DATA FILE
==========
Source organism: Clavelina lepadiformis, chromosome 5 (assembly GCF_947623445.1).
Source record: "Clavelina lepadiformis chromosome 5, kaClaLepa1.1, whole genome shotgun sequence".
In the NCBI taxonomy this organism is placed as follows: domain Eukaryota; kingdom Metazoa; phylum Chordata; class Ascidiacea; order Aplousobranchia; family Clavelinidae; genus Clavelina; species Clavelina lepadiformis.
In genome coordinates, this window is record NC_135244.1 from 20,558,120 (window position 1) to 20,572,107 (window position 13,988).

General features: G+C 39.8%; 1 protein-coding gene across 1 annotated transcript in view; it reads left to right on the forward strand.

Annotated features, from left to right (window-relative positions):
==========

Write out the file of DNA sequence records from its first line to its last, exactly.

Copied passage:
Source organism: Clavelina lepadiformis, chromosome 5 (assembly GCF_947623445.1).
Source record: "Clavelina lepadiformis chromosome 5, kaClaLepa1.1, whole genome shotgun sequence".
In the NCBI taxonomy this organism is placed as follows: domain Eukaryota; kingdom Metazoa; phylum Chordata; class Ascidiacea; order Aplousobranchia; family Clavelinidae; genus Clavelina; species Clavelina lepadiformis.
In genome coordinates, this window is record NC_135244.1 from 20,558,120 (window position 1) to 20,572,107 (window position 13,988).

General features: G+C 39.8%; 1 protein-coding gene across 1 annotated transcript in view; it reads left to right on the forward strand.

Annotated features, from left to right (window-relative positions):